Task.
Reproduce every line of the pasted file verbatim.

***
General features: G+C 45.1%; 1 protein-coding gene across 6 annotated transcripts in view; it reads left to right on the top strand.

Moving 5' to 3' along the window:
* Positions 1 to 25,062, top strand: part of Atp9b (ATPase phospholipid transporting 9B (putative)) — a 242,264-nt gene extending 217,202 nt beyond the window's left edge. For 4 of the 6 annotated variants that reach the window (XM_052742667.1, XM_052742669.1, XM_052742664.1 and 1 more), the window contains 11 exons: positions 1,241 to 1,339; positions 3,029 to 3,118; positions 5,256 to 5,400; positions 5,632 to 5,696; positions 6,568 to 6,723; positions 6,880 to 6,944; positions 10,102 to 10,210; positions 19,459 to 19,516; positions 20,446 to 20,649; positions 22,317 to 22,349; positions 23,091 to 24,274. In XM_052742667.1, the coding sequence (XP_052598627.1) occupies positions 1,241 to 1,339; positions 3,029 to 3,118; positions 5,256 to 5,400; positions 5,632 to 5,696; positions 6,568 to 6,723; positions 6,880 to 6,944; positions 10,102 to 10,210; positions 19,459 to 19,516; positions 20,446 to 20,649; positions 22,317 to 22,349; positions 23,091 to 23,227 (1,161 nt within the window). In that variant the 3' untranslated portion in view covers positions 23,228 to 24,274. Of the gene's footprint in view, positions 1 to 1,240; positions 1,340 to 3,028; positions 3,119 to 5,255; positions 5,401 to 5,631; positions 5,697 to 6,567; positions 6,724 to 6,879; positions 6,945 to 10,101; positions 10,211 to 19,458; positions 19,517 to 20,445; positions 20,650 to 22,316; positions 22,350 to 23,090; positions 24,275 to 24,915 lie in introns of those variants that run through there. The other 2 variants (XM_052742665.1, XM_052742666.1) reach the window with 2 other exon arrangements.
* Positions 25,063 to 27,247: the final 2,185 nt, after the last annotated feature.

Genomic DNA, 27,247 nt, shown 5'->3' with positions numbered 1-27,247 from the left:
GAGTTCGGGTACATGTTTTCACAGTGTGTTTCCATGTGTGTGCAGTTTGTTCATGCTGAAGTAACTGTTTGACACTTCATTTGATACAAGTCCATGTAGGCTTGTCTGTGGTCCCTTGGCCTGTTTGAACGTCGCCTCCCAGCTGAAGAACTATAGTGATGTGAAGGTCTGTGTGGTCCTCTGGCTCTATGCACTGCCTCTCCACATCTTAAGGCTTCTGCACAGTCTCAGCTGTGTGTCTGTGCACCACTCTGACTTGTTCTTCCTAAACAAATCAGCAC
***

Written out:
General features: G+C 45.1%; 1 protein-coding gene across 6 annotated transcripts in view; it reads left to right on the top strand.

Moving 5' to 3' along the window:
* Positions 1 to 25,062, top strand: part of Atp9b (ATPase phospholipid transporting 9B (putative)) — a 242,264-nt gene extending 217,202 nt beyond the window's left edge. For 4 of the 6 annotated variants that reach the window (XM_052742667.1, XM_052742669.1, XM_052742664.1 and 1 more), the window contains 11 exons: positions 1,241 to 1,339; positions 3,029 to 3,118; positions 5,256 to 5,400; positions 5,632 to 5,696; positions 6,568 to 6,723; positions 6,880 to 6,944; positions 10,102 to 10,210; positions 19,459 to 19,516; positions 20,446 to 20,649; positions 22,317 to 22,349; positions 23,091 to 24,274. In XM_052742667.1, the coding sequence (XP_052598627.1) occupies positions 1,241 to 1,339; positions 3,029 to 3,118; positions 5,256 to 5,400; positions 5,632 to 5,696; positions 6,568 to 6,723; positions 6,880 to 6,944; positions 10,102 to 10,210; positions 19,459 to 19,516; positions 20,446 to 20,649; positions 22,317 to 22,349; positions 23,091 to 23,227 (1,161 nt within the window). In that variant the 3' untranslated portion in view covers positions 23,228 to 24,274. Of the gene's footprint in view, positions 1 to 1,240; positions 1,340 to 3,028; positions 3,119 to 5,255; positions 5,401 to 5,631; positions 5,697 to 6,567; positions 6,724 to 6,879; positions 6,945 to 10,101; positions 10,211 to 19,458; positions 19,517 to 20,445; positions 20,650 to 22,316; positions 22,350 to 23,090; positions 24,275 to 24,915 lie in introns of those variants that run through there. The other 2 variants (XM_052742665.1, XM_052742666.1) reach the window with 2 other exon arrangements.
* Positions 25,063 to 27,247: the final 2,185 nt, after the last annotated feature.

Genomic DNA, 27,247 nt, shown 5'->3' with positions numbered 1-27,247 from the left:
GAGTTCGGGTACATGTTTTCACAGTGTGTTTCCATGTGTGTGCAGTTTGTTCATGCTGAAGTAACTGTTTGACACTTCATTTGATACAAGTCCATGTAGGCTTGTCTGTGGTCCCTTGGCCTGTTTGAACGTCGCCTCCCAGCTGAAGAACTATAGTGATGTGAAGGTCTGTGTGGTCCTCTGGCTCTATGCACTGCCTCTCCACATCTTAAGGCTTCTGCACAGTCTCAGCTGTGTGTCTGTGCACCACTCTGACTTGTTCTTCCTAAACAAATCAGCAC